The Arrangement by Joan Wolf
(Warner Books, $6.50, PG-13) ISBN 0-446-60479-8
In the interest of creating conflict between the characters, authors sometime forget to make them likable. It's a lot easier to establish conflict if the hero's a bastard and the heroine's a bitch, but frankly in that case it really makes little difference to me if they achieve the happily ever after. If I don't care about the hero and heroine, I don't care about their romance.

Joan Wolf never forgets. Even if her characters are less than perfect, have personality flaws, or even sometimes are a little foolish, they're nice people that I come to care about. In Gail Saunders and Raoul Melville, Wolf has created two of her best.

Set in 1818 England, the story begins when Raoul, Earl of Savile, arrives at Gail's home during a snowstorm. Gail, who is widowed, lives on the brink of abject poverty with her eight year old son Nicky, supporting the household by running a riding school. Raoul informs her that he has been made executor of his cousin George's will and that the will includes a bequest for Nicky. Snowbound for several days, Raoul becomes acquainted with the members of the household and their modest, hard-working lifestyle.

Gail accompanies him back to his estate for the reading of the will where she meets other members of the family including George's widow, his wealthy father-in-law, and the purported heir to George's title. They are enraged when they learn about Nicky's inheritance, but to everyone's astonishment Gail refuses to accept it. She resents the inference that everyone has drawn that she had borne George an illegitimate child, but is primarily fearful that someone might inquire more deeply into the matter.

Although she wants to return to her own home and previous life, when Gail loses the lease on her property, she and Nicky temporarily join the various family members at Raoul's estate. Gradually Gail and Raoul become attracted to each other. Acknowledging the disparity in their social positions, Gail becomes his mistress even though she knows that their arrangement can only be temporary. A rash of accidents endangers their lives, and Gail is frightened for her son's safety. But are they really accidents?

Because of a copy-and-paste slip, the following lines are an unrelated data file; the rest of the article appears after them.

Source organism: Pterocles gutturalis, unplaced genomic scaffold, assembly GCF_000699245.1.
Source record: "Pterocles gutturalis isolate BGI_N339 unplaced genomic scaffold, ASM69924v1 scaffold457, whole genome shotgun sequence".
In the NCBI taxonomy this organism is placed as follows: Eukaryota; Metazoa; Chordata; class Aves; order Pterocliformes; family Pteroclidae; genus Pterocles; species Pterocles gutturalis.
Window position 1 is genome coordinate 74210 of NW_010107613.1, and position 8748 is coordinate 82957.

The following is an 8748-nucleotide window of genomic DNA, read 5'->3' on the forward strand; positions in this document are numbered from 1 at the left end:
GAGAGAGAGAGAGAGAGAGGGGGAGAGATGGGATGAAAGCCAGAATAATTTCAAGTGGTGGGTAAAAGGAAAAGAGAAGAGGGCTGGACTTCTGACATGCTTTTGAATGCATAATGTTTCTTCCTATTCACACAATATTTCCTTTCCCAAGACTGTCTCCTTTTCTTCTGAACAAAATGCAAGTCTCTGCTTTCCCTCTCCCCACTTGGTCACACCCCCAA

Written in the first person as are many of Wolf's novels, all the characters are seen though Gail's perspective. This point of view may limit the insight into other characters' attitudes and actions, but it provides a deeper understanding of Gail's background and motivation. And Gail is a character worth knowing. She's courageous, unapologetic, and warm-hearted, but she's not above delivering a scathing remark when she's provoked. It's easy to believe that Raoul could both desire and respect such a woman.

It's just as easy to believe that Gail could desire and respect Raoul, too. He's no cool, haughty aristocrat who's indifferent to the suffering of others. He's courteous, responsible, and adaptable. When he learns that Gail's in the process of painting a spare room, he picks up a paintbrush and pitches in.

The secondary characters are equally well-drawn with distinct personalities and motivations. It's not easy for a writer to juggle so many characters in so many scenes and keep them separate and distinctive. Wolf does it seamlessly.

The mystery in the plot is more complex than many in similar books. It's introduced early and develops gradually as the story progresses. Usually I've worked out the secret well in advance of the final revelation, but this one had a twist I don't mind admitting I didn't figure out. Because I'd come to know the characters, I didn't have any problem believing they'd act as they did.

The Romance Reader reviewers don't award five heart ratings lightly. A five heart book has to have it all: plot, characters, technique, romance. I've enjoyed Joan Wolf's writing for years, and The Arrangement is a model of the quality she's capable of. This is a well-developed, entertaining, occasionally humorous book. The only thing I'd change is the length: I was not ready to bid farewell to Gail and Raoul at the end. Heroes and heroines like them are what give romance a good name.

--Lesley Dunlap

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